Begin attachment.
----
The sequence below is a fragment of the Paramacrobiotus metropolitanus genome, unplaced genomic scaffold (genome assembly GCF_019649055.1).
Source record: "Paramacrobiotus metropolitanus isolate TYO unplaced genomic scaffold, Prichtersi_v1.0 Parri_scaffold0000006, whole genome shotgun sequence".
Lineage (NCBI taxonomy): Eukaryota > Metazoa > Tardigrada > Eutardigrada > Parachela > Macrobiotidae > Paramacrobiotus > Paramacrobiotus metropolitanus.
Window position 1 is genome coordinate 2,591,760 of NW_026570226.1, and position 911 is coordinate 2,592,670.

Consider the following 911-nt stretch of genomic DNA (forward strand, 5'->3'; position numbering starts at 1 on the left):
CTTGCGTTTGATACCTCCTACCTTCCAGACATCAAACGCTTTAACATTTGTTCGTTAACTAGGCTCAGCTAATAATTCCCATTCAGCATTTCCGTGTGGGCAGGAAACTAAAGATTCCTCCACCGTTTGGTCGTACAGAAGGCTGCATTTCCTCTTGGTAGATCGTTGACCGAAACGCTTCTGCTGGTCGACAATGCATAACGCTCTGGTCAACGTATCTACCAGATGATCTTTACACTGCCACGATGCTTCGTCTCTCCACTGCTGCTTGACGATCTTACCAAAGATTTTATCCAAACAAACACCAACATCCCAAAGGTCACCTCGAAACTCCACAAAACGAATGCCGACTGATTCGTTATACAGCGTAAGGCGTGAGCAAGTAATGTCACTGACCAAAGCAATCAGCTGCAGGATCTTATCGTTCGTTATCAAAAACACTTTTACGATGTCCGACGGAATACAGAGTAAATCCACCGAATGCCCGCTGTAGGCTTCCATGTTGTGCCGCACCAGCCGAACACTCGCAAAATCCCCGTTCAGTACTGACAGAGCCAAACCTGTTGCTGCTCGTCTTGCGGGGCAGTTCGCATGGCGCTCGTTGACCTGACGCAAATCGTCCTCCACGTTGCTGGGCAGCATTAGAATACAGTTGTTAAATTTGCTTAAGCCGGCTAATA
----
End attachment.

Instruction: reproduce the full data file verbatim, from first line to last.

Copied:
The sequence below is a fragment of the Paramacrobiotus metropolitanus genome, unplaced genomic scaffold (genome assembly GCF_019649055.1).
Source record: "Paramacrobiotus metropolitanus isolate TYO unplaced genomic scaffold, Prichtersi_v1.0 Parri_scaffold0000006, whole genome shotgun sequence".
Lineage (NCBI taxonomy): Eukaryota > Metazoa > Tardigrada > Eutardigrada > Parachela > Macrobiotidae > Paramacrobiotus > Paramacrobiotus metropolitanus.
Window position 1 is genome coordinate 2,591,760 of NW_026570226.1, and position 911 is coordinate 2,592,670.

Consider the following 911-nt stretch of genomic DNA (forward strand, 5'->3'; position numbering starts at 1 on the left):
CTTGCGTTTGATACCTCCTACCTTCCAGACATCAAACGCTTTAACATTTGTTCGTTAACTAGGCTCAGCTAATAATTCCCATTCAGCATTTCCGTGTGGGCAGGAAACTAAAGATTCCTCCACCGTTTGGTCGTACAGAAGGCTGCATTTCCTCTTGGTAGATCGTTGACCGAAACGCTTCTGCTGGTCGACAATGCATAACGCTCTGGTCAACGTATCTACCAGATGATCTTTACACTGCCACGATGCTTCGTCTCTCCACTGCTGCTTGACGATCTTACCAAAGATTTTATCCAAACAAACACCAACATCCCAAAGGTCACCTCGAAACTCCACAAAACGAATGCCGACTGATTCGTTATACAGCGTAAGGCGTGAGCAAGTAATGTCACTGACCAAAGCAATCAGCTGCAGGATCTTATCGTTCGTTATCAAAAACACTTTTACGATGTCCGACGGAATACAGAGTAAATCCACCGAATGCCCGCTGTAGGCTTCCATGTTGTGCCGCACCAGCCGAACACTCGCAAAATCCCCGTTCAGTACTGACAGAGCCAAACCTGTTGCTGCTCGTCTTGCGGGGCAGTTCGCATGGCGCTCGTTGACCTGACGCAAATCGTCCTCCACGTTGCTGGGCAGCATTAGAATACAGTTGTTAAATTTGCTTAAGCCGGCTAATA